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Books Books 21 - 30 of 170 on For my part, when I enter most intimately into what I call myself, I always stumble....  
" For my part, when I enter most intimately into what I call myself, I always stumble on some particular perception or other, of heat or cold, light or shade, love or hatred, pain or pleasure. I never can catch myself at any time without a perception, and... "
Life and correspondence of David Hume - Page 76
by John Hill Burton - 1846
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Mind, Volume 2

George Croom Robertson, George Frederick Stout, George Edward Moore - Electronic journals - 1893
...most intimately into what I call myself, I always stumble on some particular perception or other. ... I never can catch myself at any time without a perception, and never can observe anything but the perception," his very language, spite of himself, belies his theory. But not more...
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English Literature in the Eighteenth Century

Alfred Hix Welsh - English literature - 1880 - 158 pages
...of these impressions, or from any other, that the idea of self is derived ; and consequently there is no such idea . . . For my part, when I enter most...pleasure. I never can catch myself at any time without perception, and can never observe anything but the perception.' Hume's philosophical significance is...
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The History of Materialism and Criticism of Its Present Importance: The ...

Friedrich Albert Lange, Ernest Chester Thomas - Materialism - 1880
...my part, when I enter most intimately into what I call myself, I always stumble on some particular perception or other, of heat or cold, light or shade,...any time without a perception, and never can observe anything but the perception. When my perceptions are removed for any time, as by sound sleep, so long...
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History of materialism and criticism of its present importance, Volume 2

Friedrich Albert Lange - Materialism - 1880
...most intimately into what I call myself, I always stumble on some particular percepVOL. II. L tion or other, of heat or cold, light or shade, love or...any time without a perception, and never can observe anything but the perception. When my perceptions are removed for any time, as by sound sleep, so long...
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History of Materialism and Criticism of Its Present Importance: History of ...

Friedrich Albert Lange - Materialism - 1880
...my part, when I enter most intimately into' what I call myself, I always stumble on some particular perception or other, of heat or cold, light or shade, love or hatred, pain or pleasure. I never can cateh myself at any time without a perception, and never can observe anything but the perception. When...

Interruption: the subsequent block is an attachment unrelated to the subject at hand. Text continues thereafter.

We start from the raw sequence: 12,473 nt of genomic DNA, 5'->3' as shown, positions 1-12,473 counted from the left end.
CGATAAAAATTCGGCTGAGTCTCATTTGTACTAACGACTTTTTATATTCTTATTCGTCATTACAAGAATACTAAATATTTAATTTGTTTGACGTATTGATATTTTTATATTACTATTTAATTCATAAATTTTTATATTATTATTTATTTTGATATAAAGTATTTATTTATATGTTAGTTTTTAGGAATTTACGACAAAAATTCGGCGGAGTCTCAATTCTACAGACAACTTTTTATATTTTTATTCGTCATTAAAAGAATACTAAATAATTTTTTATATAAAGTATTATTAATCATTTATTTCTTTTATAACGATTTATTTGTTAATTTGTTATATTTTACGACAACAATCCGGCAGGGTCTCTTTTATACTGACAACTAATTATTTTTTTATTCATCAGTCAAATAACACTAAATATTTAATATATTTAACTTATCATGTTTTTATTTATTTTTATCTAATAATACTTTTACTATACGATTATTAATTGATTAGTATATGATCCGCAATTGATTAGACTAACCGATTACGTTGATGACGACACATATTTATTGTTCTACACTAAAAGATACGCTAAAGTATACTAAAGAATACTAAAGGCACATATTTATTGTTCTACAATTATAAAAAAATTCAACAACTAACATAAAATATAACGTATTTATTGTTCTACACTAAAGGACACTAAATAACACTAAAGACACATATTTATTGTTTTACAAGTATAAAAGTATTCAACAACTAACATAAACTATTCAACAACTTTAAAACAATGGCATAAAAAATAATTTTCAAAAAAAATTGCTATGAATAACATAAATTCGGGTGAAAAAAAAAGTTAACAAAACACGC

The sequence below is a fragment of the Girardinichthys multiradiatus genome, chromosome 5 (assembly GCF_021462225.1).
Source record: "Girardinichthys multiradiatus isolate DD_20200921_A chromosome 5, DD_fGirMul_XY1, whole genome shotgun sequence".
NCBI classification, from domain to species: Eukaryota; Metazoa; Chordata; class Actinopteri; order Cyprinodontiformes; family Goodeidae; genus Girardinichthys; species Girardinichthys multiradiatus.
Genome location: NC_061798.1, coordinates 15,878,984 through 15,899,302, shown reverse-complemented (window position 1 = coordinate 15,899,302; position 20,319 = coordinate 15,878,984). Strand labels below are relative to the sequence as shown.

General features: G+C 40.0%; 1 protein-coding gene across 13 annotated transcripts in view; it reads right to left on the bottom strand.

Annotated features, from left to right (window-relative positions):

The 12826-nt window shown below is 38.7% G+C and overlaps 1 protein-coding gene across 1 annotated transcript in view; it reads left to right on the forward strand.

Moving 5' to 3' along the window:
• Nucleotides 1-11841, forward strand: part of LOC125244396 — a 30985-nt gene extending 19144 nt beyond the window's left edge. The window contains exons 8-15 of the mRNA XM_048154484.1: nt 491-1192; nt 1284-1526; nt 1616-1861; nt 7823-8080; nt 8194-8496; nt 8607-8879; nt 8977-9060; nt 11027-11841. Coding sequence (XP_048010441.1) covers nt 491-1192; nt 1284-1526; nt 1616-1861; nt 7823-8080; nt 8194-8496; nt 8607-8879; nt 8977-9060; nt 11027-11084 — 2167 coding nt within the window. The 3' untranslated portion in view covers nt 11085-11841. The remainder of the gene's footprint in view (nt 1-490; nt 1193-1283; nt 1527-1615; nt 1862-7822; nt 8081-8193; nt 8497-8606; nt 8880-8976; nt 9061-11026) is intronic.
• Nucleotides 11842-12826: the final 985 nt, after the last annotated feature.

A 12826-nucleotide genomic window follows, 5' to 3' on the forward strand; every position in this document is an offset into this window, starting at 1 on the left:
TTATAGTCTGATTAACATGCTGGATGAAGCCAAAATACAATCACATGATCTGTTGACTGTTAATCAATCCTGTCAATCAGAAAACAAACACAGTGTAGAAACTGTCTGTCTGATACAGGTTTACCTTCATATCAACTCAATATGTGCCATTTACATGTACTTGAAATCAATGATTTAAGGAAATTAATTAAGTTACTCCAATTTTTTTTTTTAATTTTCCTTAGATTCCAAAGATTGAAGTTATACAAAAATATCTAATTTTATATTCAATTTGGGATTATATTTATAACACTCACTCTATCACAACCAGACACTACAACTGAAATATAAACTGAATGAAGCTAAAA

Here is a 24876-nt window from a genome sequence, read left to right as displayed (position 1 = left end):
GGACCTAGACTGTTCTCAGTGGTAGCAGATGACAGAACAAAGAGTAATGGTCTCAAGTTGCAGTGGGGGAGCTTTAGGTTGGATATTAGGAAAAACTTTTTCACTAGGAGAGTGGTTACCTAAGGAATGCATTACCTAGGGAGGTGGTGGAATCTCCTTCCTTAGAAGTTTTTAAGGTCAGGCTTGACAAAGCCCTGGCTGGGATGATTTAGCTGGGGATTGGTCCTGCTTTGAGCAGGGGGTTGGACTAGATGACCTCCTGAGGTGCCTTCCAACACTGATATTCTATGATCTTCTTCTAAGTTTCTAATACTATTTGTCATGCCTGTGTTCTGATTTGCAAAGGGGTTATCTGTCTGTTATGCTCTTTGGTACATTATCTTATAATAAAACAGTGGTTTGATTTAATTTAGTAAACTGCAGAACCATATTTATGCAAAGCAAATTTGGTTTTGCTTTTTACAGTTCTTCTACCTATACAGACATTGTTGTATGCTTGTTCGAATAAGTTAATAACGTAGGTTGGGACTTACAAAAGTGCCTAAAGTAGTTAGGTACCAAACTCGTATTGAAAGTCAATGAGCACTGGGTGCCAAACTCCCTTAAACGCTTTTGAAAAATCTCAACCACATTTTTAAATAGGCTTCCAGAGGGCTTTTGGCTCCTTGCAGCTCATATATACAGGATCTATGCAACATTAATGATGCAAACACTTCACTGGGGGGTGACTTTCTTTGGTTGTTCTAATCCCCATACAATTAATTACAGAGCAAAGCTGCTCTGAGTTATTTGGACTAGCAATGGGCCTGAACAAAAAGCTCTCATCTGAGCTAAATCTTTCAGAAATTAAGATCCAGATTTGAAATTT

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A general view of the materialistic philosophy, ed. [really written] by J ...

James Hibbert - 1880
...says, "when I enter most intimately into what I call myself, I always stumble upon some particular perception or other, of heat or cold, light or shade, love or hate, pain or pleasure. I never can catch myself at any time without a perception. When my perceptions...
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Development of English Literature and Language

Alfred Hix Welsh - English language - 1882
.... . . For my part, when I enter most intimately into what I call myself, I always stumble on soim1 perception or other, of heat or cold, light or shade,...hatred, pain or pleasure. I never can catch myself at nny time without perception, and can never' observe anything but the perception.' Hume's philosophical...
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Empirical and Rational Psychology: Embracing Cognitions, Feelings, and Volitions

Aaron Schuyler - Psychology - 1882 - 474 pages
...my part, when I enter most intimately into what I call myself, I always stumble on \ some particular perception or other, of heat or cold, light or shade, love or hatred, pain or pleasure. I never catch myself, at any time, without a perception, and never can observe any thing but the perception."...
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Mental Science: A Compendium of Psychology and the History of Philosophy ...

Alexander Bain - Philosophy - 1882
...When I enter,' he says, ' most intimately into what I call myself, I always stumble on some particular perception or other, of heat or cold, light or shade, love or hatred, pain or pleasure.' Mind is nothing but a bundle of conceptions, in a perpetual flux and movement. He goes on to explain...
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Development of English Literature and Language, Volume 2

Alfred Hix Welsh - English language - 1883
...any of these impressions, or from any other, that the idea of self is derived; and consequently there is no such. idea. . . . For my part, when I enter...pleasure. I never can catch myself at any time without perception, and can never observe anything but the perception.' Hume's philosophical significance is...
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